Dr Andrew Woo, a research fellow in the Perkins Laboratory for Cancer Medicine has secured a $100,000 project grant from Cancer Council WA research funding.
His project is investigating a method for reprogramming metastatic tumour cells in breast cancer patients to make the tumours more susceptible to anti-cancer drugs.
Dr Woo who completed his postdoctoral training at the Harvard Medical School in the US said his research is building on knowledge about the abnormal protein activity in the tumour cells of metastatic breast cancer patients.
“This is high risk research but it’s a fascinating concept with potentially very powerful results which could benefit many people,” said Dr Woo.
“We are exploring how any given cell can be transformed into a stem cell (with the addition of different proteins), because this process is quite similar to how cancers develop and it may give us clues about how we can find a way to reprogram the cells.”
He said there is currently no effective therapy to treat breast cancers with stem cell like features which are linked to rapid tumour growth and metastatic progression.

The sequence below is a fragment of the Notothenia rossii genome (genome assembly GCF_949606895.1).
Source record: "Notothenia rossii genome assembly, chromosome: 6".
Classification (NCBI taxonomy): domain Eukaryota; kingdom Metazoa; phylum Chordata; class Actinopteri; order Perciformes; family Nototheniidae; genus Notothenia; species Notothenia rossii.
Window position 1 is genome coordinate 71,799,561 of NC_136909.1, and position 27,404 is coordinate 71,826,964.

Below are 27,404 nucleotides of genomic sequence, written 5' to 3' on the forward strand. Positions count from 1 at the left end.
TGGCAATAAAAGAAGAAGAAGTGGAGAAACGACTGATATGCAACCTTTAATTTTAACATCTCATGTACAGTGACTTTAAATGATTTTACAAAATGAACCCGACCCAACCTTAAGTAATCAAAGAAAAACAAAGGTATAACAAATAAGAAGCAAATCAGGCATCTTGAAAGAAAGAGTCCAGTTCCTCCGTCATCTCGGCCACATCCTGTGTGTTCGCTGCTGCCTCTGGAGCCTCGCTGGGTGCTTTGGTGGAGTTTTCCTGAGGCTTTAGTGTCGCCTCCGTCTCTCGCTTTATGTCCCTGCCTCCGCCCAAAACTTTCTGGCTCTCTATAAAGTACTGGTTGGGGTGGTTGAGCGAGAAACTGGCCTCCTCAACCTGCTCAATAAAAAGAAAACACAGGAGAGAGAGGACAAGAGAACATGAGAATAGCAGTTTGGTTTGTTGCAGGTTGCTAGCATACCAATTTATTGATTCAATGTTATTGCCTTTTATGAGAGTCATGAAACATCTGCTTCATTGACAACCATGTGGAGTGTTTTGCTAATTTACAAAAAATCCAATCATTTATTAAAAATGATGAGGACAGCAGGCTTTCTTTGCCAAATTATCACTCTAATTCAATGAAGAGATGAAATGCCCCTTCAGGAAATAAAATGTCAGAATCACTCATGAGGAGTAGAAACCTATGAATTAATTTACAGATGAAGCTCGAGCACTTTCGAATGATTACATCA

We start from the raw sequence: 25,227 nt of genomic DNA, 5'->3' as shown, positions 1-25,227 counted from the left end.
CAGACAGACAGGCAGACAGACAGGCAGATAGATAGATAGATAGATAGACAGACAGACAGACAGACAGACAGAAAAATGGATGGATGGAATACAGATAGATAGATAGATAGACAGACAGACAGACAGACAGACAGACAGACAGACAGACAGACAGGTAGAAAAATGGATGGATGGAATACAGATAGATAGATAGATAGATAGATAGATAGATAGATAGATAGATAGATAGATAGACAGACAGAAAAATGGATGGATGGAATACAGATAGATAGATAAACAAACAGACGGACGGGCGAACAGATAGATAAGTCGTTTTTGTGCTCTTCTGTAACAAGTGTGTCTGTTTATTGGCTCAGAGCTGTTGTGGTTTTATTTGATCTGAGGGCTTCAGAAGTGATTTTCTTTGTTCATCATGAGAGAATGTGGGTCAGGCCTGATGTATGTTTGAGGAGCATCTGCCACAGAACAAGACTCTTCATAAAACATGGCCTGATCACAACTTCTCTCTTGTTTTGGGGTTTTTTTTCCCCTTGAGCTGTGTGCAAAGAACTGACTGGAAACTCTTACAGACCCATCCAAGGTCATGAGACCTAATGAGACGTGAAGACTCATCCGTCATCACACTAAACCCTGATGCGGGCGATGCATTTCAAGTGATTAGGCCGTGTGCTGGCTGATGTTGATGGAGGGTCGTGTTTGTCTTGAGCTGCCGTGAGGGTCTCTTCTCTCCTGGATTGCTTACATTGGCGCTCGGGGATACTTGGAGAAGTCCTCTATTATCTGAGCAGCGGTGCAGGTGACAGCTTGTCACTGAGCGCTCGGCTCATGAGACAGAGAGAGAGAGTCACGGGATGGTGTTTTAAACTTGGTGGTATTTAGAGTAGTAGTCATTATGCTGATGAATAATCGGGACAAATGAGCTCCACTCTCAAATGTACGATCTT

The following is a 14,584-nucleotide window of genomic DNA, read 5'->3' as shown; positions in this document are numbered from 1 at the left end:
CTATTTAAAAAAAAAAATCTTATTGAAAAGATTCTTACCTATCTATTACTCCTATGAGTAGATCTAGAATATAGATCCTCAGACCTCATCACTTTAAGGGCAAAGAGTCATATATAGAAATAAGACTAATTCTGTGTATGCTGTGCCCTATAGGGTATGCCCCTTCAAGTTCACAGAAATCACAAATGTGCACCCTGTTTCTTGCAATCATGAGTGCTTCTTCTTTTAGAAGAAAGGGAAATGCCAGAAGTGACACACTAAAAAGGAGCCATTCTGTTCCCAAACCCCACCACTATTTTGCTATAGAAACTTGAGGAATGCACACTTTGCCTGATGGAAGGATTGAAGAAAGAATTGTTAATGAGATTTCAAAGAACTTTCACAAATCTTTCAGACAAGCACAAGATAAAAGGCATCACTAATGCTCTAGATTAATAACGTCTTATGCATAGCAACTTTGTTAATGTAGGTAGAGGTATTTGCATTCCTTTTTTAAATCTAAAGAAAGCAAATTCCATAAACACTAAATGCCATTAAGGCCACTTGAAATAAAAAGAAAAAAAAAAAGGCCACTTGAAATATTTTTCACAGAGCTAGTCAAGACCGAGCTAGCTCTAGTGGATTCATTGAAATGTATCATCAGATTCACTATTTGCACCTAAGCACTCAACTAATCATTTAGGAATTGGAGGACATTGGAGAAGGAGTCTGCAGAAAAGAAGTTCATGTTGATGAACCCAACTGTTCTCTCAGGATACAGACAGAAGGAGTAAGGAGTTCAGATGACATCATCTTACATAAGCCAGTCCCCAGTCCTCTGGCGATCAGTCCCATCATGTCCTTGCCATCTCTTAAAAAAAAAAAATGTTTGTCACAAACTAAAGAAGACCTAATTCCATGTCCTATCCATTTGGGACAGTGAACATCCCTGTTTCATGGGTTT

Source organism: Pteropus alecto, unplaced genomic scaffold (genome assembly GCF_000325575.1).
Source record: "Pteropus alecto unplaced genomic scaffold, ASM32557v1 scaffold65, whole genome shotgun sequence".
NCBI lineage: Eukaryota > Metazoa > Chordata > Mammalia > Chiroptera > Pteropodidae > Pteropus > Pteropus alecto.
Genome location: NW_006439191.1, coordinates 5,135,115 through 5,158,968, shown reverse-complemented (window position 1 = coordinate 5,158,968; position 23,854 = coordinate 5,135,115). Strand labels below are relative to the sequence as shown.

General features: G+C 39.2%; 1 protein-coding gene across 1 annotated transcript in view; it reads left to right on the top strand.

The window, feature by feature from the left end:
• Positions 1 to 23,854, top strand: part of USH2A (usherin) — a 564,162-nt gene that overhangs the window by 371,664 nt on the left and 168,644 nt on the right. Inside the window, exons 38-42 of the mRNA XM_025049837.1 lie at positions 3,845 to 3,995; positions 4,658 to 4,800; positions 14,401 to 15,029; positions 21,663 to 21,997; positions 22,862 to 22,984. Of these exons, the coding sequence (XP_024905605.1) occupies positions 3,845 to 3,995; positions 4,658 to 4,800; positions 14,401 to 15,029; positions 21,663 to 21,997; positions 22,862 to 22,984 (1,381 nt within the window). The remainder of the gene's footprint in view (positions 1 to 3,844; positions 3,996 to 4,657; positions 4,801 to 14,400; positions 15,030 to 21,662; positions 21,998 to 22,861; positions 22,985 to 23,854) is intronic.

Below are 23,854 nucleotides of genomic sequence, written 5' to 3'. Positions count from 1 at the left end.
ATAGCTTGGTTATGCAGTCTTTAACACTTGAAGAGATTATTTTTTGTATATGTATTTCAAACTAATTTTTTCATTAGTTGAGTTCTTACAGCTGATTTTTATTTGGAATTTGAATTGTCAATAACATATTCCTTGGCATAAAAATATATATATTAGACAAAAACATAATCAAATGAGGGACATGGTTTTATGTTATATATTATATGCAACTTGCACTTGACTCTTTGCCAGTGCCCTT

“Our long term goal is to re-program the metastatic tumour cells into more treatable forms of cells but we need to focus on more basic laboratory research in the first instance which may take several years.
“The whole concept is still at a very basic level but there’s great potential for a therapy in this area.
“We just need years of research before it’s potentially translated into a therapy, which is why funding such as this from Cancer Council is so valuable.”
The grant was part of a record $4 million in research funding announced by Cancer Council last week.